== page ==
There is no agreement recognizing Suriname’s sovereignty over the Corentyne River
I have read with dismay the article entitled ‘Diplomatic Belligerence’ which appeared on page 12 of Kaieteur News on October 21, 2008. A second article in today’s (October 23) issue continues in the same vein.
The writer began by imploring Guyanese to “not allow… love for Guyana to blind them to an objective assessment of the facts.” I will not seek to assess the love for which country made the writer make the sweeping assertions that he made, but I must say that s/he did not adhere to his own advice.
For instance, s/he asserts that s/he knows of “no principle of international law” which supports the contention that there should be user rights or shared sovereignty over the use of the Corentyne River. But s/he did not say on what principle, law or agreement s/he bases Suriname’s sovereignty over the river. Was it by default? What are the principles of international law or case law to support that contention? The writer makes the assertion that “clearly Suriname feels that the high water mark is its territory” and insinuates that this is consistent with international law which gives a country exclusive rights over its territory. While this is an absurdity in and of itself, what about what Guyana feels, if subjective views, according to the writer, hold sway in international law?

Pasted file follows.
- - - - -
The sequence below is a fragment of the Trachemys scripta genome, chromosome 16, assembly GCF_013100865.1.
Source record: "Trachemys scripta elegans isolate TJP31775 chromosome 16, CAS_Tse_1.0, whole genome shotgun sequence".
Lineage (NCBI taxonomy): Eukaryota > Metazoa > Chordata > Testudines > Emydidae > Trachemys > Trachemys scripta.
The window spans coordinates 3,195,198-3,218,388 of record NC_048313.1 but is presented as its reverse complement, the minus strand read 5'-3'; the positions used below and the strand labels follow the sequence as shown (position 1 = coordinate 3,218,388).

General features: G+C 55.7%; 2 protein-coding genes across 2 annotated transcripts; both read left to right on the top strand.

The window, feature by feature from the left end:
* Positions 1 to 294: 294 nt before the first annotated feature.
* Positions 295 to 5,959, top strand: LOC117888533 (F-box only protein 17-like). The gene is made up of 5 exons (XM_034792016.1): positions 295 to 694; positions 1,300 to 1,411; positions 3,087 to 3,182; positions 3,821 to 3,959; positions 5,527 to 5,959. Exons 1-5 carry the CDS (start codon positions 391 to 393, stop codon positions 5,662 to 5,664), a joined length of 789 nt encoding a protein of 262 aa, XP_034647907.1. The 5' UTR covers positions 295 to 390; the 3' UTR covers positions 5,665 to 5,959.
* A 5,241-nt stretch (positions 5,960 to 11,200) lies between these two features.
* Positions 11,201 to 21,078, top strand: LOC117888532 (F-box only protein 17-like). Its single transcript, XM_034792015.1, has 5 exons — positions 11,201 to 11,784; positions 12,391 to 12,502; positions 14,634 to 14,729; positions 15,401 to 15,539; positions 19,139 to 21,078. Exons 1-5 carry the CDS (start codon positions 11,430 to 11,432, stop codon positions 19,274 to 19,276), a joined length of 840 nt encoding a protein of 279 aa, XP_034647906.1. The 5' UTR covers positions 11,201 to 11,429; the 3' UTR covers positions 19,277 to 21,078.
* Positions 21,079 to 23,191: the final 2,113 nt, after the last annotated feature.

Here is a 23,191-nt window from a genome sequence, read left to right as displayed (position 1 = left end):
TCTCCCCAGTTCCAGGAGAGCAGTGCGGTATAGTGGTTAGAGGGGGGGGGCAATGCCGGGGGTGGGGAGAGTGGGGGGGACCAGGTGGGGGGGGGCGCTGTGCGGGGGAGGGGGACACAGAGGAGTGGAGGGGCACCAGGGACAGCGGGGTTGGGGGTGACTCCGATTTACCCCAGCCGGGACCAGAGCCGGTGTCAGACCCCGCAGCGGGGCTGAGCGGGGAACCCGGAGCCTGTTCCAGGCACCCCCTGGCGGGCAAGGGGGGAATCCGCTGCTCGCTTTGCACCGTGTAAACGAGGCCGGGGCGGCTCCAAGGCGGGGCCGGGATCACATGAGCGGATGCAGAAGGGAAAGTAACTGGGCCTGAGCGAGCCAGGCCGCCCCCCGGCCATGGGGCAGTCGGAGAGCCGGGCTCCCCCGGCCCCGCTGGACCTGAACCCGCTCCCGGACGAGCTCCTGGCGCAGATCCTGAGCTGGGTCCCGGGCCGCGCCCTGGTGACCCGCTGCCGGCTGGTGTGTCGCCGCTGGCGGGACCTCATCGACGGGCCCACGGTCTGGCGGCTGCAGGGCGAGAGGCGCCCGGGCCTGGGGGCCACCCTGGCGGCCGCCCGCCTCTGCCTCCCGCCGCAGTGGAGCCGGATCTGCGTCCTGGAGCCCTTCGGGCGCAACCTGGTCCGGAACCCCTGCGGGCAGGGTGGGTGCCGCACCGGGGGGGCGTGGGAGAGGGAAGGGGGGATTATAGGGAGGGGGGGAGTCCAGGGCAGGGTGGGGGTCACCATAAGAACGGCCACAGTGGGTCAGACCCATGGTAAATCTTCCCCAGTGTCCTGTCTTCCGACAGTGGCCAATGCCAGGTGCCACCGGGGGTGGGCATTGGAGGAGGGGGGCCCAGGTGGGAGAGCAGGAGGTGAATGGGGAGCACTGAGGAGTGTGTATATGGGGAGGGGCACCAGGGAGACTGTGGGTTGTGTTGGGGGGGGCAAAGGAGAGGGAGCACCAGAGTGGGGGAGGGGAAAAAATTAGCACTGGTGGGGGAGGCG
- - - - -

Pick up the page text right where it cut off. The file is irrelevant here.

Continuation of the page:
The writer alludes to a “historical agreement” which supposedly gave Suriname sovereignty over the river, but I do not know how the readers are to educate themselves about that “agreement” if it is not identified. I must therefore be forgiven if I assume that the writer was referring to the 1799 Governors’ Agreement, whereby the Governors of Berbice and Suriname sought to declare the rights of the respective colonies. The 1799 Governors’ agreement did not assign to Suriname’s ownership of the river. The agreement stated that “none of the Islands situate in the River Corentyne shall be included in this provisional cession, but always be acknowledged to belong to the Government of the Colony of Surinam.”
I am advised that there is a Latin phrase that contract and treaty lawyers often use: Expressio unias est exclusio alteris (the expression of one thing is the exclusion of another). That is, the Governors expressly stated that the islands are Suriname’s and therefore excluded the river from their agreement. If the Governors had decided that the Corentyne River was Suriname’s then ipso facto, there would have been reasonable grounds to argue that the islands would have also been Suriname’s. They did not do so.
Clearly, therefore, the 1799 Governors’ Agreement is of no support to the assertions made by the writer. I invite the writer to revert to me if the 1799 Agreement is not the “historical agreement” to which he refers. I know of no other agreement that is relevant to the matter at hand.